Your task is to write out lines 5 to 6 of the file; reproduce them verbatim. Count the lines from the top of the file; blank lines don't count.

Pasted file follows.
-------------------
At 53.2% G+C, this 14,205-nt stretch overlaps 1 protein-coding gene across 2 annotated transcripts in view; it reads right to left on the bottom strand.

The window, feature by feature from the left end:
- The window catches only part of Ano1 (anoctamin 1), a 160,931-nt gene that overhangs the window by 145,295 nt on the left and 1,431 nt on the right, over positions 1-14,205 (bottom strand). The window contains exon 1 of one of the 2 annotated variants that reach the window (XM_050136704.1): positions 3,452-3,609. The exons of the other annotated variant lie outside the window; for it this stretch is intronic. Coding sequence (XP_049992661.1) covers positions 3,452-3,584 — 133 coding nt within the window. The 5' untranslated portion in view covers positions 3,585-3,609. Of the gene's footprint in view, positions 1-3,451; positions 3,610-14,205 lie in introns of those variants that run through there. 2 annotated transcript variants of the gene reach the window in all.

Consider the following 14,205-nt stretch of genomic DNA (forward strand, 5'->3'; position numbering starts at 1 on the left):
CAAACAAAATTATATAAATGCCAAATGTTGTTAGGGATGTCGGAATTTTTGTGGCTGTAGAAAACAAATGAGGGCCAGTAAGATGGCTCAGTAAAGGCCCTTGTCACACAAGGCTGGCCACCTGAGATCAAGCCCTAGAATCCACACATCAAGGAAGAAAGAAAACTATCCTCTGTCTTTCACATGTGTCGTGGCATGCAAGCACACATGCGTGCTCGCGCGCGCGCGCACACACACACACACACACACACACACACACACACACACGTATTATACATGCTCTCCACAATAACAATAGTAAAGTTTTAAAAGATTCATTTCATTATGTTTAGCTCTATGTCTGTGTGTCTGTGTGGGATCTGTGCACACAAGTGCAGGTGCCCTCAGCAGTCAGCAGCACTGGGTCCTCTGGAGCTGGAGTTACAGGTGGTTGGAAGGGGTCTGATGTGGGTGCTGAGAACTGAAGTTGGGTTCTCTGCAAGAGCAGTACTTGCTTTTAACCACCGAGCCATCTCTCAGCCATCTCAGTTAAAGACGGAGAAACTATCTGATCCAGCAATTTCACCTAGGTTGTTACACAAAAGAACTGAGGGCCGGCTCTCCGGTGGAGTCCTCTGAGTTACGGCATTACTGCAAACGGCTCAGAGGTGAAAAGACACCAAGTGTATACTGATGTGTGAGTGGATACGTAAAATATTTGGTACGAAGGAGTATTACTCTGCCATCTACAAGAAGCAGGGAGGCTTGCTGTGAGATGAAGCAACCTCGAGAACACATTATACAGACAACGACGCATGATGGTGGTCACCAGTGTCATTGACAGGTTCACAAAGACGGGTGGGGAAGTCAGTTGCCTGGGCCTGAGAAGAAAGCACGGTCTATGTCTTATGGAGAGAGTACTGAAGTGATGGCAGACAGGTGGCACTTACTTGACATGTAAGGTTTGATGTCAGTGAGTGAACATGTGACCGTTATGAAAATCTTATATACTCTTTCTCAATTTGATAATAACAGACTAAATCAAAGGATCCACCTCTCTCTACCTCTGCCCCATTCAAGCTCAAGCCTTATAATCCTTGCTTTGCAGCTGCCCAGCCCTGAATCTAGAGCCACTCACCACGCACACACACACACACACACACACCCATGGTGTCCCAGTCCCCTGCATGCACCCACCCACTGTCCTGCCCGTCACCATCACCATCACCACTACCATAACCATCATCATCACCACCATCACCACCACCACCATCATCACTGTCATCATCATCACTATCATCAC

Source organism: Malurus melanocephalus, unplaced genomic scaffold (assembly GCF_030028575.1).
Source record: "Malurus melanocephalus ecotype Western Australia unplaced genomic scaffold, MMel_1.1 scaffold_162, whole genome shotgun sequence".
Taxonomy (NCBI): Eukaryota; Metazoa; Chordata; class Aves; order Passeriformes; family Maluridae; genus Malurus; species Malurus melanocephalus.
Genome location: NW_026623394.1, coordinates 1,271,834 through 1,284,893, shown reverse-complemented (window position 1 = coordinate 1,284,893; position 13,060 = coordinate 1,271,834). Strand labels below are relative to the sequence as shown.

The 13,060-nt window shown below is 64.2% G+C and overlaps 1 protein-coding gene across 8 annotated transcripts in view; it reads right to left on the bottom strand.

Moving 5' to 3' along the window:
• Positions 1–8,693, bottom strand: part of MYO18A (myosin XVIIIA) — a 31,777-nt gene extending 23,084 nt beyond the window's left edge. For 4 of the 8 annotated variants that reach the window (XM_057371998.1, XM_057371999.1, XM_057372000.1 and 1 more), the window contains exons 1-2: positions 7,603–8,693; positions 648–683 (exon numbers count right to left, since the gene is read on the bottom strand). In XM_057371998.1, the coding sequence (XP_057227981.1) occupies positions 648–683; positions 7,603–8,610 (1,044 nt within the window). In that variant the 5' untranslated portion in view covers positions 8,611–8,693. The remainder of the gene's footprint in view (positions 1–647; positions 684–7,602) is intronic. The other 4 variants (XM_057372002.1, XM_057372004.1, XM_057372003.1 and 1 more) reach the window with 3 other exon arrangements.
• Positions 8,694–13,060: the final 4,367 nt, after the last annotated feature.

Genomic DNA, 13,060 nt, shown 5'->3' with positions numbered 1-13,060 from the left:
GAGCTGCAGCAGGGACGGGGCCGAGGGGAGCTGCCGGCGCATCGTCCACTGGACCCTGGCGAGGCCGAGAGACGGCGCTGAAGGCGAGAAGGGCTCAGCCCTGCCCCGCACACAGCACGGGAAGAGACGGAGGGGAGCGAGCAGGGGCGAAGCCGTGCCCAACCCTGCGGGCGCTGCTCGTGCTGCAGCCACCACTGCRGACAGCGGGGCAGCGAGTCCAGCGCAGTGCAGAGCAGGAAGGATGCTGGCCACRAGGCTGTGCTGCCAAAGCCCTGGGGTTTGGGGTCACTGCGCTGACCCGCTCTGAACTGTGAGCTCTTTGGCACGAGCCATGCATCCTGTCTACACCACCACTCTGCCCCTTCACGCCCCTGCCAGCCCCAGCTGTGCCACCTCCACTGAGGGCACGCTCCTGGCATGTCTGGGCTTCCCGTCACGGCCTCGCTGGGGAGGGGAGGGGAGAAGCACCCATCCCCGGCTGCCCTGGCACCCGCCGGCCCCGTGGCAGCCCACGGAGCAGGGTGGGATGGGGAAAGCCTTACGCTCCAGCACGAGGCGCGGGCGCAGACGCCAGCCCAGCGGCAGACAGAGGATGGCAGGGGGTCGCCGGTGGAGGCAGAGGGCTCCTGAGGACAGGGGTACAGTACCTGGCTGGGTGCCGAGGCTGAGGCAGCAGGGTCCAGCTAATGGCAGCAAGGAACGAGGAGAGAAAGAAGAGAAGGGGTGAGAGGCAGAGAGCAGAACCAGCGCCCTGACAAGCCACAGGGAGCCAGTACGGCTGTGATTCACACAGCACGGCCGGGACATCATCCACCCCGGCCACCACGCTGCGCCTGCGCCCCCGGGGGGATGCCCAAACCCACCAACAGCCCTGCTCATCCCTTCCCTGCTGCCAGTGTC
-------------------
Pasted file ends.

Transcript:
CAAACAAAATTATATAAATGCCAAATGTTGTTAGGGATGTCGGAATTTTTGTGGCTGTAGAAAACAAATGAGGGCCAGTAAGATGGCTCAGTAAAGGCCCTTGTCACACAAGGCTGGCCACCTGAGATCAAGCCCTAGAATCCACACATCAAGGAAGAAAGAAAACTATCCTCTGTCTTTCACATGTGTCGTGGCATGCAAGCACACATGCGTGCTCGCGCGCGCGCGCACACACACACACACACACACACACACACACACACACACGTATTATACATGCTCTCCACAATAACAATAGTAAAGTTTTAAAAGATTCATTTCATTATGTTTAGCTCTATGTCTGTGTGTCTGTGTGGGATCTGTGCACACAAGTGCAGGTGCCCTCAGCAGTCAGCAGCACTGGGTCCTCTGGAGCTGGAGTTACAGGTGGTTGGAAGGGGTCTGATGTGGGTGCTGAGAACTGAAGTTGGGTTCTCTGCAAGAGCAGTACTTGCTTTTAACCACCGAGCCATCTCTCAGCCATCTCAGTTAAAGACGGAGAAACTATCTGATCCAGCAATTTCACCTAGGTTGTTACACAAAAGAACTGAGGGCCGGCTCTCCGGTGGAGTCCTCTGAGTTACGGCATTACTGCAAACGGCTCAGAGGTGAAAAGACACCAAGTGTATACTGATGTGTGAGTGGATACGTAAAATATTTGGTACGAAGGAGTATTACTCTGCCATCTACAAGAAGCAGGGAGGCTTGCTGTGAGATGAAGCAACCTCGAGAACACATTATACAGACAACGACGCATGATGGTGGTCACCAGTGTCATTGACAGGTTCACAAAGACGGGTGGGGAAGTCAGTTGCCTGGGCCTGAGAAGAAAGCACGGTCTATGTCTTATGGAGAGAGTACTGAAGTGATGGCAGACAGGTGGCACTTACTTGACATGTAAGGTTTGATGTCAGTGAGTGAACATGTGACCGTTATGAAAATCTTATATACTCTTTCTCAATTTGATAATAACAGACTAAATCAAAGGATCCACCTCTCTCTACCTCTGCCCCATTCAAGCTCAAGCCTTATAATCCTTGCTTTGCAGCTGCCCAGCCCTGAATCTAGAGCCACTCACCACGCACACACACACACACACACACACCCATGGTGTCCCAGTCCCCTGCATGCACCCACCCACTGTCCTGCCCGTCACCATCACCATCACCACTACCATAACCATCATCATCACCACCATCACCACCACCACCATCATCACTGTCATCATCATCACTATCATCAC

Source organism: Malurus melanocephalus, unplaced genomic scaffold (assembly GCF_030028575.1).